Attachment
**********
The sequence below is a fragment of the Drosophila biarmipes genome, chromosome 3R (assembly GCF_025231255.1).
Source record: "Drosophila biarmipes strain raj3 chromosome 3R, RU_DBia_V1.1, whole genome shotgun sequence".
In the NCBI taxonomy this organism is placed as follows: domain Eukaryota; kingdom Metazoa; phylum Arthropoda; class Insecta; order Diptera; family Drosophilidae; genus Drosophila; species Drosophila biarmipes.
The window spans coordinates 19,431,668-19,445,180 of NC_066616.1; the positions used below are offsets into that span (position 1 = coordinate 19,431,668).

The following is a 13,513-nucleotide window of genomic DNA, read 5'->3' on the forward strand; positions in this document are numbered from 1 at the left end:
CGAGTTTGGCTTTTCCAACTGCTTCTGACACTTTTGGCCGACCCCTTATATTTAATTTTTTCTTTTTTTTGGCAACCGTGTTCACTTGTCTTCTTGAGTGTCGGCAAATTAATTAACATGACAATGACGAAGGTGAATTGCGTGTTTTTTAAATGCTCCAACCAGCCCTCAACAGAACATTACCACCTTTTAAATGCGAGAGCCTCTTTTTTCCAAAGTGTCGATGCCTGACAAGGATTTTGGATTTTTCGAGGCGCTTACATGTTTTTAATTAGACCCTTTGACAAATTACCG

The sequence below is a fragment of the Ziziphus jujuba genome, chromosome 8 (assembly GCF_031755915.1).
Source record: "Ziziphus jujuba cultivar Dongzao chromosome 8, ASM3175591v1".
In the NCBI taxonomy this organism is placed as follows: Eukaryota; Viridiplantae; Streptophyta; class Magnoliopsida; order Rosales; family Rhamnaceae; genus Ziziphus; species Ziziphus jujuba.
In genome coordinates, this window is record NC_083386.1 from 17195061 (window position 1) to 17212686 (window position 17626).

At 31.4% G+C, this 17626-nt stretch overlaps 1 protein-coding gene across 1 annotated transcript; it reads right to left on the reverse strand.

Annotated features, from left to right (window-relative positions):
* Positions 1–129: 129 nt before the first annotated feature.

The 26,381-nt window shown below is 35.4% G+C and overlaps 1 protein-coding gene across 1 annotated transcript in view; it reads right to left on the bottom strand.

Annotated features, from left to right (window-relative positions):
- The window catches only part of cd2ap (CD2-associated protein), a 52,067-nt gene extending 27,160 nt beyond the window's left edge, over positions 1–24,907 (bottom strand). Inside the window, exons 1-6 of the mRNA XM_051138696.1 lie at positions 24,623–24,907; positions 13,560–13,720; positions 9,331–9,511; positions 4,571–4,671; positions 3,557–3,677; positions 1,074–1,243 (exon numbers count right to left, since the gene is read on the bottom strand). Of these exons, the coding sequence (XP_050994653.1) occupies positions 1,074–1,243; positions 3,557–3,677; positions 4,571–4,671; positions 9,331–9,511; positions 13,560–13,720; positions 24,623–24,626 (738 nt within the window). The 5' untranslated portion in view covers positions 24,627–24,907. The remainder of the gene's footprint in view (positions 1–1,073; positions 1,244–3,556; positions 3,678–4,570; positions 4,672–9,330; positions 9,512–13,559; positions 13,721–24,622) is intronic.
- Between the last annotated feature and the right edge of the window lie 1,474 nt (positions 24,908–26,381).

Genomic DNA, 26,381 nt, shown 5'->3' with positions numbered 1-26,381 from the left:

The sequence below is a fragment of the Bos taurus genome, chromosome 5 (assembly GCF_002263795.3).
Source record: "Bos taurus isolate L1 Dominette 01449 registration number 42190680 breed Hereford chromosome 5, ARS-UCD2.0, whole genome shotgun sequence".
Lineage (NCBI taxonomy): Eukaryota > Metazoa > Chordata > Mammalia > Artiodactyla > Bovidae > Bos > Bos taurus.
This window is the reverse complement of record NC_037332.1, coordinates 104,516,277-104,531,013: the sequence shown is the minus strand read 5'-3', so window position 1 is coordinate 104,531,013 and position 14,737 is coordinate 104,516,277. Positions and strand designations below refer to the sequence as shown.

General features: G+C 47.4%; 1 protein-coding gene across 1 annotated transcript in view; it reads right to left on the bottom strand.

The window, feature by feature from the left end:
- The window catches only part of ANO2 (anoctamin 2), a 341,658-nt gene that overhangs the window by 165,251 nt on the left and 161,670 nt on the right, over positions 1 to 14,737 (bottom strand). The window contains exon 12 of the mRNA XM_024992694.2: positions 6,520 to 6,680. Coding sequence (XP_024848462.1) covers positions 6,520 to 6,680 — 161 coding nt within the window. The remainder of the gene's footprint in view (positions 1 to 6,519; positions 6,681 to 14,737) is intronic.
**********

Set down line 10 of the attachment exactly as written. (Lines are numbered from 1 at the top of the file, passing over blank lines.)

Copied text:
In genome coordinates, this window is record NC_083386.1 from 17195061 (window position 1) to 17212686 (window position 17626).